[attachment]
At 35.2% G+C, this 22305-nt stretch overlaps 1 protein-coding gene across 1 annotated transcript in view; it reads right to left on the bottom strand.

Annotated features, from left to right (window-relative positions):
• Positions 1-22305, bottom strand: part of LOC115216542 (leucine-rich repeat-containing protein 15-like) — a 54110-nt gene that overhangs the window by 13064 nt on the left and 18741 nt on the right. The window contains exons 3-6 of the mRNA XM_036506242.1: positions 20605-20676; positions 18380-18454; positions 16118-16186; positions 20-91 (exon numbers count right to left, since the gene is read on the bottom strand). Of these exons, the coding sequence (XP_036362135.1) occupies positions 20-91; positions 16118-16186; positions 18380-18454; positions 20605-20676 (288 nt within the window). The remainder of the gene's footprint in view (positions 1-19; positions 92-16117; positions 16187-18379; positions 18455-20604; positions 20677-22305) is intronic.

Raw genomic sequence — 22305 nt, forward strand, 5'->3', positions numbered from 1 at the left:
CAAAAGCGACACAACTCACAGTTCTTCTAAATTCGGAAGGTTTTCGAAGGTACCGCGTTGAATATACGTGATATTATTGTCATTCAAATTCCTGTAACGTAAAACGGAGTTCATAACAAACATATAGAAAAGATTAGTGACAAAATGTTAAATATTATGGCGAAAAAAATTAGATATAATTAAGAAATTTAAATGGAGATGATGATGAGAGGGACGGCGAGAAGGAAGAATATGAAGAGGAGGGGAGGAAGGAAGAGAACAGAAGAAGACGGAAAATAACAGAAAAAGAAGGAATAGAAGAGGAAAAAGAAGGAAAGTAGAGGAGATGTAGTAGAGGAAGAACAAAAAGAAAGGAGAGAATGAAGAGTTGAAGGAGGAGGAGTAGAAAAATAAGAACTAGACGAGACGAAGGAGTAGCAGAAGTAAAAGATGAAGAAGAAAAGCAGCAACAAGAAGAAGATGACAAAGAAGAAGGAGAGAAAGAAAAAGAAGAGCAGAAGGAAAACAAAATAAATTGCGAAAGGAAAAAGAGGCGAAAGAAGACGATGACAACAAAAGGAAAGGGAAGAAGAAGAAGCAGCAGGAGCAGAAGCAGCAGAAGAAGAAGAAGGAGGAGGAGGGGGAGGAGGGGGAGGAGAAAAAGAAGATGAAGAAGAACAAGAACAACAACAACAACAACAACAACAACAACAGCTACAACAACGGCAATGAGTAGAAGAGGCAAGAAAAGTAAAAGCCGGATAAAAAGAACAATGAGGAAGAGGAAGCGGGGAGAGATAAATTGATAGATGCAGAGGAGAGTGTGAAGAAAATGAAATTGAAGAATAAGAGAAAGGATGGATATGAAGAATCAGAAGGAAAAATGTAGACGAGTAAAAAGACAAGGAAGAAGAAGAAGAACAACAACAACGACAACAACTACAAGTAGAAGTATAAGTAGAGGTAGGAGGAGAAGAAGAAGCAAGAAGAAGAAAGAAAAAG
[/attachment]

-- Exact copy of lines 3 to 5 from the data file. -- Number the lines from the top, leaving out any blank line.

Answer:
• Positions 1-22305, bottom strand: part of LOC115216542 (leucine-rich repeat-containing protein 15-like) — a 54110-nt gene that overhangs the window by 13064 nt on the left and 18741 nt on the right. The window contains exons 3-6 of the mRNA XM_036506242.1: positions 20605-20676; positions 18380-18454; positions 16118-16186; positions 20-91 (exon numbers count right to left, since the gene is read on the bottom strand). Of these exons, the coding sequence (XP_036362135.1) occupies positions 20-91; positions 16118-16186; positions 18380-18454; positions 20605-20676 (288 nt within the window). The remainder of the gene's footprint in view (positions 1-19; positions 92-16117; positions 16187-18379; positions 18455-20604; positions 20677-22305) is intronic.

Raw genomic sequence — 22305 nt, forward strand, 5'->3', positions numbered from 1 at the left:
CAAAAGCGACACAACTCACAGTTCTTCTAAATTCGGAAGGTTTTCGAAGGTACCGCGTTGAATATACGTGATATTATTGTCATTCAAATTCCTGTAACGTAAAACGGAGTTCATAACAAACATATAGAAAAGATTAGTGACAAAATGTTAAATATTATGGCGAAAAAAATTAGATATAATTAAGAAATTTAAATGGAGATGATGATGAGAGGGACGGCGAGAAGGAAGAATATGAAGAGGAGGGGAGGAAGGAAGAGAACAGAAGAAGACGGAAAATAACAGAAAAAGAAGGAATAGAAGAGGAAAAAGAAGGAAAGTAGAGGAGATGTAGTAGAGGAAGAACAAAAAGAAAGGAGAGAATGAAGAGTTGAAGGAGGAGGAGTAGAAAAATAAGAACTAGACGAGACGAAGGAGTAGCAGAAGTAAAAGATGAAGAAGAAAAGCAGCAACAAGAAGAAGATGACAAAGAAGAAGGAGAGAAAGAAAAAGAAGAGCAGAAGGAAAACAAAATAAATTGCGAAAGGAAAAAGAGGCGAAAGAAGACGATGACAACAAAAGGAAAGGGAAGAAGAAGAAGCAGCAGGAGCAGAAGCAGCAGAAGAAGAAGAAGGAGGAGGAGGGGGAGGAGGGGGAGGAGAAAAAGAAGATGAAGAAGAACAAGAACAACAACAACAACAACAACAACAACAACAGCTACAACAACGGCAATGAGTAGAAGAGGCAAGAAAAGTAAAAGCCGGATAAAAAGAACAATGAGGAAGAGGAAGCGGGGAGAGATAAATTGATAGATGCAGAGGAGAGTGTGAAGAAAATGAAATTGAAGAATAAGAGAAAGGATGGATATGAAGAATCAGAAGGAAAAATGTAGACGAGTAAAAAGACAAGGAAGAAGAAGAAGAACAACAACAACGACAACAACTACAAGTAGAAGTATAAGTAGAGGTAGGAGGAGAAGAAGAAGCAAGAAGAAGAAAGAAAAAG